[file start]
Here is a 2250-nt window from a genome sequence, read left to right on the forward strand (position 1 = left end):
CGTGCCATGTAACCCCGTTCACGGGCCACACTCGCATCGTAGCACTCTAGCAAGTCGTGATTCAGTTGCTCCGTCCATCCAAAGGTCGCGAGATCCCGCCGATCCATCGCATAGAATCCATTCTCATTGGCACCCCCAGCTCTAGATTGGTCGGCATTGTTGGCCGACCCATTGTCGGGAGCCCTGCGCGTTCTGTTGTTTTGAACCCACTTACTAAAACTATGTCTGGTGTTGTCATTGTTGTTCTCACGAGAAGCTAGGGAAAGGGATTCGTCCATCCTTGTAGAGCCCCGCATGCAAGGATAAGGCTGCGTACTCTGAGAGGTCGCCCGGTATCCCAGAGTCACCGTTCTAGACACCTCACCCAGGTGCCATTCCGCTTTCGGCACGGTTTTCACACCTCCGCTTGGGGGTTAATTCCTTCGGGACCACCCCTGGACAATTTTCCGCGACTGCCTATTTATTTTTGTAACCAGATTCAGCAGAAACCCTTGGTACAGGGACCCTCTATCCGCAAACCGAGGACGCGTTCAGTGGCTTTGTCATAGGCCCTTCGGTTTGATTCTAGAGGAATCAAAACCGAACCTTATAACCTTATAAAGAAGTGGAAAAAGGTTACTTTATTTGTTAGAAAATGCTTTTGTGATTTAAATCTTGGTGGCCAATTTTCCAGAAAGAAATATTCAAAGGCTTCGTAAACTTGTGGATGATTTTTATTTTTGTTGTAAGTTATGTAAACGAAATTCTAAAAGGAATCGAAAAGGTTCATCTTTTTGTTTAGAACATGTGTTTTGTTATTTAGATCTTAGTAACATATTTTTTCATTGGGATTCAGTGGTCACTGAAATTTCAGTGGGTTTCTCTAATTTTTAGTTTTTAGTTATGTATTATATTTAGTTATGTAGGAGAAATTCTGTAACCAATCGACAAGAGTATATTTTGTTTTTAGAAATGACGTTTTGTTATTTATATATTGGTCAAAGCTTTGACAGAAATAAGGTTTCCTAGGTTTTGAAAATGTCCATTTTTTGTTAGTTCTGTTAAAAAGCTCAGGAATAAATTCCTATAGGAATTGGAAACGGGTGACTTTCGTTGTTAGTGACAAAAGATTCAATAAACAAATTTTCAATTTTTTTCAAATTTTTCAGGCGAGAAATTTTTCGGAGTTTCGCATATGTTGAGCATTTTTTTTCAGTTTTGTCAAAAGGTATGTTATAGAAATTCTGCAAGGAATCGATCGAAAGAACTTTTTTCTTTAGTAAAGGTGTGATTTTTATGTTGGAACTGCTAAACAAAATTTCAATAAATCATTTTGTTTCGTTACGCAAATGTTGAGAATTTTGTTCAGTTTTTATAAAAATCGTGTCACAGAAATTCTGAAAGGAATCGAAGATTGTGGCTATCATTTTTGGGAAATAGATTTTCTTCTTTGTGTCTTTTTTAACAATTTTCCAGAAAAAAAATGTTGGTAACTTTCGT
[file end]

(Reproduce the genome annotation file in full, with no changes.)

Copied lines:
Here is a 2250-nt window from a genome sequence, read left to right on the forward strand (position 1 = left end):
CGTGCCATGTAACCCCGTTCACGGGCCACACTCGCATCGTAGCACTCTAGCAAGTCGTGATTCAGTTGCTCCGTCCATCCAAAGGTCGCGAGATCCCGCCGATCCATCGCATAGAATCCATTCTCATTGGCACCCCCAGCTCTAGATTGGTCGGCATTGTTGGCCGACCCATTGTCGGGAGCCCTGCGCGTTCTGTTGTTTTGAACCCACTTACTAAAACTATGTCTGGTGTTGTCATTGTTGTTCTCACGAGAAGCTAGGGAAAGGGATTCGTCCATCCTTGTAGAGCCCCGCATGCAAGGATAAGGCTGCGTACTCTGAGAGGTCGCCCGGTATCCCAGAGTCACCGTTCTAGACACCTCACCCAGGTGCCATTCCGCTTTCGGCACGGTTTTCACACCTCCGCTTGGGGGTTAATTCCTTCGGGACCACCCCTGGACAATTTTCCGCGACTGCCTATTTATTTTTGTAACCAGATTCAGCAGAAACCCTTGGTACAGGGACCCTCTATCCGCAAACCGAGGACGCGTTCAGTGGCTTTGTCATAGGCCCTTCGGTTTGATTCTAGAGGAATCAAAACCGAACCTTATAACCTTATAAAGAAGTGGAAAAAGGTTACTTTATTTGTTAGAAAATGCTTTTGTGATTTAAATCTTGGTGGCCAATTTTCCAGAAAGAAATATTCAAAGGCTTCGTAAACTTGTGGATGATTTTTATTTTTGTTGTAAGTTATGTAAACGAAATTCTAAAAGGAATCGAAAAGGTTCATCTTTTTGTTTAGAACATGTGTTTTGTTATTTAGATCTTAGTAACATATTTTTTCATTGGGATTCAGTGGTCACTGAAATTTCAGTGGGTTTCTCTAATTTTTAGTTTTTAGTTATGTATTATATTTAGTTATGTAGGAGAAATTCTGTAACCAATCGACAAGAGTATATTTTGTTTTTAGAAATGACGTTTTGTTATTTATATATTGGTCAAAGCTTTGACAGAAATAAGGTTTCCTAGGTTTTGAAAATGTCCATTTTTTGTTAGTTCTGTTAAAAAGCTCAGGAATAAATTCCTATAGGAATTGGAAACGGGTGACTTTCGTTGTTAGTGACAAAAGATTCAATAAACAAATTTTCAATTTTTTTCAAATTTTTCAGGCGAGAAATTTTTCGGAGTTTCGCATATGTTGAGCATTTTTTTTCAGTTTTGTCAAAAGGTATGTTATAGAAATTCTGCAAGGAATCGATCGAAAGAACTTTTTTCTTTAGTAAAGGTGTGATTTTTATGTTGGAACTGCTAAACAAAATTTCAATAAATCATTTTGTTTCGTTACGCAAATGTTGAGAATTTTGTTCAGTTTTTATAAAAATCGTGTCACAGAAATTCTGAAAGGAATCGAAGATTGTGGCTATCATTTTTGGGAAATAGATTTTCTTCTTTGTGTCTTTTTTAACAATTTTCCAGAAAAAAAATGTTGGTAACTTTCGT